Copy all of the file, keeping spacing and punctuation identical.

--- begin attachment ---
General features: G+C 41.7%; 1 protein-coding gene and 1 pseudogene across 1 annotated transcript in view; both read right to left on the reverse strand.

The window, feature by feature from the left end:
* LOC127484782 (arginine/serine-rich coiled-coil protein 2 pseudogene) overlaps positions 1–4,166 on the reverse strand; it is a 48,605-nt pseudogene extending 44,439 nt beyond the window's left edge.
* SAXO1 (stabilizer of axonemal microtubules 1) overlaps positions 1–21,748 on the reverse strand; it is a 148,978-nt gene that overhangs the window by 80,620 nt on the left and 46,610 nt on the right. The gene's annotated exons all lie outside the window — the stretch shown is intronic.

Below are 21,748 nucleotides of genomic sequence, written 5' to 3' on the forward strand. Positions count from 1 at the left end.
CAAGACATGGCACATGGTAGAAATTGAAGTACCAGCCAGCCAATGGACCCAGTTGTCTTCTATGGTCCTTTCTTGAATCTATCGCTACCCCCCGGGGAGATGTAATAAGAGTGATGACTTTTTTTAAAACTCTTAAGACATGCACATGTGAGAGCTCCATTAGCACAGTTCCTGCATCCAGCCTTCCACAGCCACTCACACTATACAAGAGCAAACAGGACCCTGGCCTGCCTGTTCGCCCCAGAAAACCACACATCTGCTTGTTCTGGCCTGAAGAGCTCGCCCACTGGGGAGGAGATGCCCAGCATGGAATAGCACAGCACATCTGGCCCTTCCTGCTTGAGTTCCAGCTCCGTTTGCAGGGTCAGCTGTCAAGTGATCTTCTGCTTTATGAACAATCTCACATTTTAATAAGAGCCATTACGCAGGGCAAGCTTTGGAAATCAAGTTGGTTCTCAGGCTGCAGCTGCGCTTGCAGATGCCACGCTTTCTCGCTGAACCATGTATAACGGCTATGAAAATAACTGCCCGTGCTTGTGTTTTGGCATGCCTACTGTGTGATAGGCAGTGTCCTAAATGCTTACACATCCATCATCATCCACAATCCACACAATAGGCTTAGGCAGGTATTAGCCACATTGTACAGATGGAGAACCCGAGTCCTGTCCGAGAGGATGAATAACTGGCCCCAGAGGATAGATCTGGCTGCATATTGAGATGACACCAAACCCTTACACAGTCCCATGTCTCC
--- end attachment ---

General features: G+C 41.7%; 1 protein-coding gene and 1 pseudogene across 1 annotated transcript in view; both read right to left on the reverse strand.

The window, feature by feature from the left end:
* LOC127484782 (arginine/serine-rich coiled-coil protein 2 pseudogene) overlaps positions 1–4,166 on the reverse strand; it is a 48,605-nt pseudogene extending 44,439 nt beyond the window's left edge.
* SAXO1 (stabilizer of axonemal microtubules 1) overlaps positions 1–21,748 on the reverse strand; it is a 148,978-nt gene that overhangs the window by 80,620 nt on the left and 46,610 nt on the right. The gene's annotated exons all lie outside the window — the stretch shown is intronic.

Below are 21,748 nucleotides of genomic sequence, written 5' to 3' on the forward strand. Positions count from 1 at the left end.
CAAGACATGGCACATGGTAGAAATTGAAGTACCAGCCAGCCAATGGACCCAGTTGTCTTCTATGGTCCTTTCTTGAATCTATCGCTACCCCCCGGGGAGATGTAATAAGAGTGATGACTTTTTTTAAAACTCTTAAGACATGCACATGTGAGAGCTCCATTAGCACAGTTCCTGCATCCAGCCTTCCACAGCCACTCACACTATACAAGAGCAAACAGGACCCTGGCCTGCCTGTTCGCCCCAGAAAACCACACATCTGCTTGTTCTGGCCTGAAGAGCTCGCCCACTGGGGAGGAGATGCCCAGCATGGAATAGCACAGCACATCTGGCCCTTCCTGCTTGAGTTCCAGCTCCGTTTGCAGGGTCAGCTGTCAAGTGATCTTCTGCTTTATGAACAATCTCACATTTTAATAAGAGCCATTACGCAGGGCAAGCTTTGGAAATCAAGTTGGTTCTCAGGCTGCAGCTGCGCTTGCAGATGCCACGCTTTCTCGCTGAACCATGTATAACGGCTATGAAAATAACTGCCCGTGCTTGTGTTTTGGCATGCCTACTGTGTGATAGGCAGTGTCCTAAATGCTTACACATCCATCATCATCCACAATCCACACAATAGGCTTAGGCAGGTATTAGCCACATTGTACAGATGGAGAACCCGAGTCCTGTCCGAGAGGATGAATAACTGGCCCCAGAGGATAGATCTGGCTGCATATTGAGATGACACCAAACCCTTACACAGTCCCATGTCTCC